Omdia reports that education has been an early adopter of Video Surveillance as a Service and a move toward security systems that use cloud connectivity. “Security and IT managers for smaller schools are often located away from the school site but need to be aware of what is going on,” the report says. “Cloud solutions can be a good option to support this requirement. Integration of the video surveillance and access control system is also particularly strong in education, and it is growing in the K-12 market.”

Indeed, integrators are also observing this shift to hosted and/or managed offerings. “I have seen more cloud-based solutions in schools both around access and video,” says John Nemerofsky, Chief Operating Officer of Sage Integration.

“We are seeing a lot of interest in video analytics and AI as well, but that may be due to the natural technology progression in the industry and the associated marketing efforts of manufacturers,” Ruddo says. “However, funding will definitely play a significant role in the widespread deployment of that technology, and in my opinion, the better the edge analytics/AI get as related to integration with the VMS, the more affordable they become. That will likely be a trigger to get the technology more widely utilized by schools.”

Access Control and Visitor Management

The active shooter threat has not gone away, and access control and visitor management systems are often the first line of defense against this risk. Omdia’s report found that 77% of school executives are most concerned about physical site security, access control and intrusion, when it comes to their facilities.

“In general, if the school does not have any automation in their visitor management process, I believe that will be a point of interest,” Ruddo says. “All of the school systems that we deal with currently have some type of automated visitor management process, but they all seem to want to improve that process to free up time and resources in processing visitors. Efforts to make the process more efficient are always desired while still handling the automated background check and capturing the appropriate data for future forensics if necessary.”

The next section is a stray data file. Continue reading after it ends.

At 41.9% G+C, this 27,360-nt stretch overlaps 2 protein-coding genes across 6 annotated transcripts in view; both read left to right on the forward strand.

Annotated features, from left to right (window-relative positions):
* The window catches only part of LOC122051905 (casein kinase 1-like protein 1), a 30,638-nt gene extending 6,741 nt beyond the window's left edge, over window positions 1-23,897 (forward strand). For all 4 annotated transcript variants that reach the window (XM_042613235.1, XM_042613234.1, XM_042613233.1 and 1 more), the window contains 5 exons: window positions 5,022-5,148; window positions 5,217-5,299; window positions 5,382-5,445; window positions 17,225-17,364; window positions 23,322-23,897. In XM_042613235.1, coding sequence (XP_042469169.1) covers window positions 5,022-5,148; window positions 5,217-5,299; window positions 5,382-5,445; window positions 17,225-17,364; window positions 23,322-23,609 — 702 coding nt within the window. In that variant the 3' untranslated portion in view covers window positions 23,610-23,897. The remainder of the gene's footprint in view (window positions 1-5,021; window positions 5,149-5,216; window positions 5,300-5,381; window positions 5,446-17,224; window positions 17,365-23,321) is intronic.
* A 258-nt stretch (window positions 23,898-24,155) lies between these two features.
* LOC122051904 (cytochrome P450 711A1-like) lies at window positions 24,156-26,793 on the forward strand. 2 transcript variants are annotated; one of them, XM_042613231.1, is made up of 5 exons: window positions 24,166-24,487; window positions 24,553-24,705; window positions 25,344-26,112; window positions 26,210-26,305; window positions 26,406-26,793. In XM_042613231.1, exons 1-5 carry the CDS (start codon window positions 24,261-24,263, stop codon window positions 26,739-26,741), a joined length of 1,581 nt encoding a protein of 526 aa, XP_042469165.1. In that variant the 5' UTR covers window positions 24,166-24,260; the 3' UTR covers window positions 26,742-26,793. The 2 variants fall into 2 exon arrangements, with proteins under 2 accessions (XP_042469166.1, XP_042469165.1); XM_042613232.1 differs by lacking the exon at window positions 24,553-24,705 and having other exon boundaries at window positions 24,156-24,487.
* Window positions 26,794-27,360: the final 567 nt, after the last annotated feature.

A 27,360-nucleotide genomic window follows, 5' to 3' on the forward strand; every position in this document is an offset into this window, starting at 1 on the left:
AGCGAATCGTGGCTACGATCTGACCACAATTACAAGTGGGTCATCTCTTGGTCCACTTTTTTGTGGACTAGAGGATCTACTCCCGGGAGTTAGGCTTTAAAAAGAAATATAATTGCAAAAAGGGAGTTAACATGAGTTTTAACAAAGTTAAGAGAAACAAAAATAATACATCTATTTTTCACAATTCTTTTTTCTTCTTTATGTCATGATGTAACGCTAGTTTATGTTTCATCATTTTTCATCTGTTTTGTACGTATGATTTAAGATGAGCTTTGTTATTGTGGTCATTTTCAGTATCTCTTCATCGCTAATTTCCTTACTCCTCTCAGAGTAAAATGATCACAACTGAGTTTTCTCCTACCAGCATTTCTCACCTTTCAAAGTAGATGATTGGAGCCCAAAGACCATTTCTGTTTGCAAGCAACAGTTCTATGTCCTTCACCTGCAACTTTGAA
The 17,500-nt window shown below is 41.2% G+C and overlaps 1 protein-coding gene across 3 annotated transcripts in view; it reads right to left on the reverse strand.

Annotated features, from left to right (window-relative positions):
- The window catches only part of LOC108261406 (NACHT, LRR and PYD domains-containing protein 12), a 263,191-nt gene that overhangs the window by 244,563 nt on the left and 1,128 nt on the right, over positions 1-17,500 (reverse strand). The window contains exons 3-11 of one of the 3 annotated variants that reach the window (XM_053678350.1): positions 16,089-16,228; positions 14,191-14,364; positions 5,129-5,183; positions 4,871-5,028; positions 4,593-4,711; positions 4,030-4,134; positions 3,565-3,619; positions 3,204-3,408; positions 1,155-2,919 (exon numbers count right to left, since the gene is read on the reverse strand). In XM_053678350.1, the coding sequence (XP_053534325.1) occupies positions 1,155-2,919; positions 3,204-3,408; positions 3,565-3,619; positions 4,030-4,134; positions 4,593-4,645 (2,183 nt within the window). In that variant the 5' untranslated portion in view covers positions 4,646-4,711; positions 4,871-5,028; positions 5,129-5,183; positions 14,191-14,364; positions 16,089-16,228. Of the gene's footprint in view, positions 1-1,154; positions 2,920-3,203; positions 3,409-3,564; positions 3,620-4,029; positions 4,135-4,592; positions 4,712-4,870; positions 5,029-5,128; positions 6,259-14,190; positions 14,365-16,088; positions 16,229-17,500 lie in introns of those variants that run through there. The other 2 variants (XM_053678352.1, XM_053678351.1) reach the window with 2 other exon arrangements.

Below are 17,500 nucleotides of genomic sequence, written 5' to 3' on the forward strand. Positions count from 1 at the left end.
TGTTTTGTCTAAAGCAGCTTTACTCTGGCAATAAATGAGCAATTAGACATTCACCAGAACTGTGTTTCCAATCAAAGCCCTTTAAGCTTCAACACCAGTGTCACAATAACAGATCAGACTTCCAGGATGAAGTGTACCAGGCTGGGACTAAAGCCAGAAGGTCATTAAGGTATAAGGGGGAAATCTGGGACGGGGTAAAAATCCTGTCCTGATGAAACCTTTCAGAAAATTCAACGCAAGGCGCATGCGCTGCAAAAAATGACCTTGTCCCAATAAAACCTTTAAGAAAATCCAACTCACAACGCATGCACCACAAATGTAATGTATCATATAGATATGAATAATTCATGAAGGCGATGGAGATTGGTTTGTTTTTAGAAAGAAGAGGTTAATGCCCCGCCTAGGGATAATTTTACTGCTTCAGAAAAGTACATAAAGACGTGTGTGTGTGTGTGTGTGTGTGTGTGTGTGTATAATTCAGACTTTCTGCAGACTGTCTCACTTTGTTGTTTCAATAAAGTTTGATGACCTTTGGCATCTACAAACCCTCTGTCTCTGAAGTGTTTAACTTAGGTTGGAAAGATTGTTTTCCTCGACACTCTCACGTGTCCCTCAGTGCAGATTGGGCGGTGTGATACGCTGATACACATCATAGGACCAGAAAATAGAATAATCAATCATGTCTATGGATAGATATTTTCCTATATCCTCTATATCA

Adds Iovine: “We have also seen an increased effort on building security with regard to lobby entrances; and recently we are seeing increased requests for installing turnstiles and access control in lobbies. I am not sure if this is being driven by the pandemic, or a rise in crime within New York City.”

“I have also seen schools adding more wireless locks to secure more doors for less money,” Nemerofsky adds. “This is not the most secure way in a lockdown situation, but it is a way to strategically get more coverage.”

Other Areas of Demand

Ruddo says much of the funding for security is being (or has already been) used by schools for environmental changes to their facilities, such as HVAC updates and better air filters, to help prevent the spread of COVID. The Omdia report confirms this trend, with 74% of its respondents citing air filtration and contaminant reduction as a top priority.

While emergency communications has long been a stalwart of the higher education campus market, Brad Wilson, President and COO of San Jose, Calif.-based RFI Communications and Security Systems, is seeing increased K-12 demand in this area.

RFI is seeing increased interest in the K-12 school market for the ERRCS (emergency responder radio coverage system),” Wilson says. “This is a code-driven product enforced by AHJs for new and existing school structures.”

Wilson says these deployments – being driven by codes including the International Building Code (IBC), Integrational Fire Code (IFC) and the NFPA – provide K-12 buildings an approved radio coverage system for all types of emergency responders. This is not limited to fire alarms, and they can be used in response to an active shooter scenario.

Driven by code compliance as well as a demand for shared communications from the first responder community, Wilso explains these ERRCS systems deliver better operational efficiency, interoperability with other departments, location-independent emergency communication with law enforcement and fire, communication to responders outside a building, and integration with emergency personnel equipment.

Finally, despite the rise in demand for security-adjacent technologies, schools remain focused on improving site security and maintaining systems. As America heads into the 2021-22 school year, this bodes well for integrators looking to succeed in this market. “Proper maintenance of security solutions appears to be unaffected (by COVID), based on our experience,” Ruddo says.

Paul Rothman is Editor-in-Chief of Security Business magazine. Email him your comments and questions at [email protected]. Access the current issue, full archives and apply for a free subscription at